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  1. CATTLE TRAILING - Texas State Historical Association

    tshaonline.org/handbook/online/articles/ayc01

    And, after 1873, Texas herds capable of carrying Texas fever were quarantined from Abilene, Ellsworth, and Wichita, forcing drovers who continued to use the Chisholm Trail westward to Hays. Looking for an alternate route and market, in 1874 contract drover John Lytle blazed the Western Trail to Dodge City, but few of his contemporaries ...

  2. JEFF DAVIS COUNTY - Texas State Historical Association

    tshaonline.org/handbook/online/articles/hcj04

    The 1880s brought a number of cattle ranchers to Jeff Davis County, many fleeing a Texas fever epidemic in other parts of the state. The towns of Valentine and Chispa, in western Jeff Davis County, were founded along the Southern Pacific, and became supply centers for the ranchers who began to fill in the wide-open spaces in that part of the ...

  3. Heritage Hall of Honor | State Fair of Texas

    bigtex.com/supporting-texans/agriculture/hall-of...

    of Wharton County was a pioneer cattleman who determined that ticks were the cause of Texas Fever. He imported tick-resistant Indian Brahman cattle to Texas, which furnished the base stock for today’s Brahman and Brahman Cross herds. Texas Heritage Hall of Honor – 2000

  4. The Real Republic of Texas | Origins: Current Events in ...

    origins.osu.edu/history-news/real-republic-texas

    Donald S. Frazier is an associate professor history at McMurry University, in Abilene, Texas. He is the author of "The U.S. and Mexico at War: U.S. Expansion and Conflict with Mexico, 1821-1854" (1997) and "Blood and Treasure: Confederate Empire in the Southwest" (1995) , and is a writer for the History News Service.

  5. Kinsa data: Shutdown orders, not hortatory measures, are what ...

    hotair.com/archives/allahpundit/2020/03/31/kinsa...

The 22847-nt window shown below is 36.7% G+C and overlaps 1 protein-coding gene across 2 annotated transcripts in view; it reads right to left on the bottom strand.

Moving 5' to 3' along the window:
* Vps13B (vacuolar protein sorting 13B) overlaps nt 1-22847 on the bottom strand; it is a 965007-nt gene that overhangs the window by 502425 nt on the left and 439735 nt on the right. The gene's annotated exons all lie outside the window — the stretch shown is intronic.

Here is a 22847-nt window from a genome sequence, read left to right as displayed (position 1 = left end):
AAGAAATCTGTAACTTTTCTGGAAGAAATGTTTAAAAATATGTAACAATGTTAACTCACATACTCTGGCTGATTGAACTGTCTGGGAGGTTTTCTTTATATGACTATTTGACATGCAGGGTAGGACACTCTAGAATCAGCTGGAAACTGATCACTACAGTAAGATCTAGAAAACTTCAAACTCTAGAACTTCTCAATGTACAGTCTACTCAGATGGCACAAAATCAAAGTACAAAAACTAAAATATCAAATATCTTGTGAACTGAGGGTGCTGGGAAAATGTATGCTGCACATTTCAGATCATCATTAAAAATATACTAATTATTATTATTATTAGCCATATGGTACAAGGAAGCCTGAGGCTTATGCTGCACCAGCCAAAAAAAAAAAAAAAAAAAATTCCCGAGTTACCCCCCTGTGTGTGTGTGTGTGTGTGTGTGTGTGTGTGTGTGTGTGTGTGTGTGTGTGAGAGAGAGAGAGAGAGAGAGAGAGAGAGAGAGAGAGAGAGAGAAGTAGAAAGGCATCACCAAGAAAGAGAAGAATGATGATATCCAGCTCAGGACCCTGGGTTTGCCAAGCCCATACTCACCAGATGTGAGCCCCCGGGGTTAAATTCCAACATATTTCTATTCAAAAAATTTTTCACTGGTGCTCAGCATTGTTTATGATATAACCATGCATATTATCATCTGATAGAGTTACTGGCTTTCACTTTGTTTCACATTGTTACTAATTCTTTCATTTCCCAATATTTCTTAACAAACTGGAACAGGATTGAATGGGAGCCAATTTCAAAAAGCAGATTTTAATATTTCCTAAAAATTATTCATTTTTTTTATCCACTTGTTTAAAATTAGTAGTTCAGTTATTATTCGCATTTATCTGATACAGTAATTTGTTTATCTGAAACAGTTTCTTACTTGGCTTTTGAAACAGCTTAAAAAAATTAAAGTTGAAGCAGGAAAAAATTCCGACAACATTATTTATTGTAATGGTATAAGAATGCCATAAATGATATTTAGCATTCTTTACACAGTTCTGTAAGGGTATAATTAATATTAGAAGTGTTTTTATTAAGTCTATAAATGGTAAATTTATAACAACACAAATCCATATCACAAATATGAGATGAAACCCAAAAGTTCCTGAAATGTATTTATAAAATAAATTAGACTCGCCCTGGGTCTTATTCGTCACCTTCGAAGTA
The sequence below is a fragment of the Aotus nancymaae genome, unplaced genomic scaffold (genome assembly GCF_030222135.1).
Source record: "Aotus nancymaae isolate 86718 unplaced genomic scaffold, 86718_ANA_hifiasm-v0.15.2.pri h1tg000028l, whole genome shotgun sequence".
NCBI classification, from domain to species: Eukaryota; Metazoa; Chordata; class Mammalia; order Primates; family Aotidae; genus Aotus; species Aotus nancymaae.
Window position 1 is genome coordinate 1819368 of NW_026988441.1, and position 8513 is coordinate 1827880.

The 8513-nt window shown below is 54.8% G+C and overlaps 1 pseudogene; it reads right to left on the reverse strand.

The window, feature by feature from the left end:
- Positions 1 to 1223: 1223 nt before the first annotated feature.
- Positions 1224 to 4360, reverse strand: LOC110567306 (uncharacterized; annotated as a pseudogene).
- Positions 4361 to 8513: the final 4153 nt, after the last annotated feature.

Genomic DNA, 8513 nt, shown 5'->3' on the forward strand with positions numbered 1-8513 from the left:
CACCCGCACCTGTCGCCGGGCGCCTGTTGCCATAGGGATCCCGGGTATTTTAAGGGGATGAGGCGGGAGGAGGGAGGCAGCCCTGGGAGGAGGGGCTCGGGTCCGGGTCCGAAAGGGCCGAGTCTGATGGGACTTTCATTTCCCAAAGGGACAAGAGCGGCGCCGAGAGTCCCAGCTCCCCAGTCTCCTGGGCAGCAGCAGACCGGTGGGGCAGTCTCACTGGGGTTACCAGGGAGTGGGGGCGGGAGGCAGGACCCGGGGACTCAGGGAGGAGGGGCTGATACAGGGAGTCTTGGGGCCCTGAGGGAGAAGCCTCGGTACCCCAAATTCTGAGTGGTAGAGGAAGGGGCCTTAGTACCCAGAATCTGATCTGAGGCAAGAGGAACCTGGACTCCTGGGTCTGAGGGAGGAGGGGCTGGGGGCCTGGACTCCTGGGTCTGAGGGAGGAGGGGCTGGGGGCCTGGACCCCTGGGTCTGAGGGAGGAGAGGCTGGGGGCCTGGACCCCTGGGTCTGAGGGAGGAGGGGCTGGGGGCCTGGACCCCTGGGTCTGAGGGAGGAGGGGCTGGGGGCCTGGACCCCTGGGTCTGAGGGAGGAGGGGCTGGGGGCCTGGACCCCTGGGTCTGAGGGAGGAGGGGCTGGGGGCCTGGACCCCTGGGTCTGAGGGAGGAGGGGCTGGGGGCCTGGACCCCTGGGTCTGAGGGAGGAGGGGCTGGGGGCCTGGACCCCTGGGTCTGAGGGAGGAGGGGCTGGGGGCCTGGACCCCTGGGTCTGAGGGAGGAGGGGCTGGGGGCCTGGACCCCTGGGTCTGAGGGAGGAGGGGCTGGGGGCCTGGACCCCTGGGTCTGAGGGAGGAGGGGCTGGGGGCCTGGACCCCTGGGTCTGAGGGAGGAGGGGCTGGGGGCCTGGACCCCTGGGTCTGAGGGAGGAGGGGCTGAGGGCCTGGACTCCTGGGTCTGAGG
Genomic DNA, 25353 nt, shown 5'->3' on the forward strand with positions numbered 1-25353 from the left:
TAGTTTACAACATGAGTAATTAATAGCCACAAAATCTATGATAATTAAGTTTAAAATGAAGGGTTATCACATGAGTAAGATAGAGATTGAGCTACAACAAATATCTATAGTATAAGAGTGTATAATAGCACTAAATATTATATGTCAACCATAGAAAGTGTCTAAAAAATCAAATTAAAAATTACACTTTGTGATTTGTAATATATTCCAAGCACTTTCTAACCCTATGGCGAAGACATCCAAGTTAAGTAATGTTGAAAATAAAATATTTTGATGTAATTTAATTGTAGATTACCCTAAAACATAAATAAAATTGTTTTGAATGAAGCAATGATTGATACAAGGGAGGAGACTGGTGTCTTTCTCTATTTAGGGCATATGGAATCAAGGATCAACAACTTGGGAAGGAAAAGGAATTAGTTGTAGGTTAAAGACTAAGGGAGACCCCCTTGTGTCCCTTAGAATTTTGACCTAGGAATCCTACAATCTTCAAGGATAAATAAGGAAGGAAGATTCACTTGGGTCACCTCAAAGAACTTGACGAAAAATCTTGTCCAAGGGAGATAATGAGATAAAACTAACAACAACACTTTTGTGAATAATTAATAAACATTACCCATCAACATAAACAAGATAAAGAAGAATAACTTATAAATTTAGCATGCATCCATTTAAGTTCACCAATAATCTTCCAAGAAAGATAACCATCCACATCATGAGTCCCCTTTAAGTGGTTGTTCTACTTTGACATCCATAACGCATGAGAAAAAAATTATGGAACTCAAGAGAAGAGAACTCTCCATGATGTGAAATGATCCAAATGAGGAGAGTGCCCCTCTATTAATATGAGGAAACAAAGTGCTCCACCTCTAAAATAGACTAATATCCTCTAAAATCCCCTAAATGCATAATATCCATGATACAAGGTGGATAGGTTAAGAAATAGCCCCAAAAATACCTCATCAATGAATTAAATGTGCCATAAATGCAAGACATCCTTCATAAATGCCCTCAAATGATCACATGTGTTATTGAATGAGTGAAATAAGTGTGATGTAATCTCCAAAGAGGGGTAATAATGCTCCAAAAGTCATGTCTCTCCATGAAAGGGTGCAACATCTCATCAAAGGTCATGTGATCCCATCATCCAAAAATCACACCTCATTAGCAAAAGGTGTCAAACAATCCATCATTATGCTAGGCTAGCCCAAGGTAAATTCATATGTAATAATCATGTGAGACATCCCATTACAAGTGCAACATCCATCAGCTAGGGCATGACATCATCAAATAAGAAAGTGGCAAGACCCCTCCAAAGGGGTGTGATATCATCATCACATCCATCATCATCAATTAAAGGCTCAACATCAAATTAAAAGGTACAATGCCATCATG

Mar 31, 2020 · I’ll leave you with one more piece of Kinsa data. Check virtually any county on their map of the U.S. and you’ll find fevers trending lower, sometimes so low that they’re below historical norms for this time of year. (Social distancing reduces not only COVID-19 infections but flu infections, of course.) But not quite every county. Gulp:

  6. Mapped: The 6,000-Year History of Medical Cannabis

    www.visualcapitalist.com/history-medical...

    Jun 20, 2018 · The 6,000-Year History of Medical Cannabis. View the high resolution version of today’s graphic by clicking here.. Since the early 20th century, the use of cannabis for any purpose fell out of favor by both regulators and Western culture at large.

  7. Movement patterns of nilgai antelope in South Texas ...

    www.sciencedirect.com/science/article/pii/S...

    Oct 01, 2017 · Two host species of concern in South Texas are white-tailed deer and nilgai. In South Texas, Moczygemba et al. (2012) reported mean home range sizes of 8355 and 9356 ha for female and male nilgai, respectively; whereas, mean home range size of male white-tailed deer ranges from 182 to 922 ha (Webb et al., 2007, Hellickson et al., 2008).

  8. Great Western Trail | Texas Time Travel

    texastimetravel.com/node/28753

    THE END OF AN ERA The Great Western Trail stretched from South Texas to Nebraska, becoming the primary cattle driving route for Texas by 1879. Also known as the Dodge City Trail and the Fort Griffin Trail, the Western combined southern feeder routes (Brownsville, San Antonio, Boerne, George West, and Santa Rosa among them) in Kerrville, creating the Western's southernmost terminal.

  9. Early American Roads and Trails

    freepages.rootsweb.com/~gentutor/genealogy/trails.html

    Using a family group sheet and an outline map of the United States, place circles on the locations of births, marriages, deaths, deeds, wills, etc. Connect the circles with a line. 2. Contact your regional historical societies, library reference and/or local history department, or area genealogical societies.

  10. Great Western Cattle Trail - Wikipedia

    en.wikipedia.org/wiki/Great_Western_Cattle_Trail

    Markers were also placed in another major stopping point of the Great Western Cattle Trail: Seymour, Texas. One marker was erected in 1972 by the Seymour Historical Society, another four have been added since. Seymour was historically a popular campsite for cowboys since it was a major supply center.